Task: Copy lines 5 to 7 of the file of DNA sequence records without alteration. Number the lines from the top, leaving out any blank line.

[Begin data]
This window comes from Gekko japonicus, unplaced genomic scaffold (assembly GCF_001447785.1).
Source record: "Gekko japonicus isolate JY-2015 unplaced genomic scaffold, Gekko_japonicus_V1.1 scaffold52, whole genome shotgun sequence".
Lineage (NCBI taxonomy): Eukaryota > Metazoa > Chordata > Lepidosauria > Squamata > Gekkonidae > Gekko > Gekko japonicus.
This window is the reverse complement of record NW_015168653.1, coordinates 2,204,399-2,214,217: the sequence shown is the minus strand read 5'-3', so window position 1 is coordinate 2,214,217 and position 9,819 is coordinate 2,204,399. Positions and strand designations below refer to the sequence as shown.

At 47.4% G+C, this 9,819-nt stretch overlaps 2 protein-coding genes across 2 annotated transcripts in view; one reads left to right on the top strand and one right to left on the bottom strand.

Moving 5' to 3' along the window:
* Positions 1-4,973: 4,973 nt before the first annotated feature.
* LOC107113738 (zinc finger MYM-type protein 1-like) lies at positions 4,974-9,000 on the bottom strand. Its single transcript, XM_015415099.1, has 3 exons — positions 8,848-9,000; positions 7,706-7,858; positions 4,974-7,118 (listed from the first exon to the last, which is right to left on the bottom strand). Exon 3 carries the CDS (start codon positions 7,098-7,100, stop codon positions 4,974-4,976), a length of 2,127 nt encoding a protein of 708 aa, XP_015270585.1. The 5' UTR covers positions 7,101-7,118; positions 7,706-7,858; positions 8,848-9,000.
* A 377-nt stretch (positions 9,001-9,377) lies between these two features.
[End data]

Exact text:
At 47.4% G+C, this 9,819-nt stretch overlaps 2 protein-coding genes across 2 annotated transcripts in view; one reads left to right on the top strand and one right to left on the bottom strand.

Moving 5' to 3' along the window:
* Positions 1-4,973: 4,973 nt before the first annotated feature.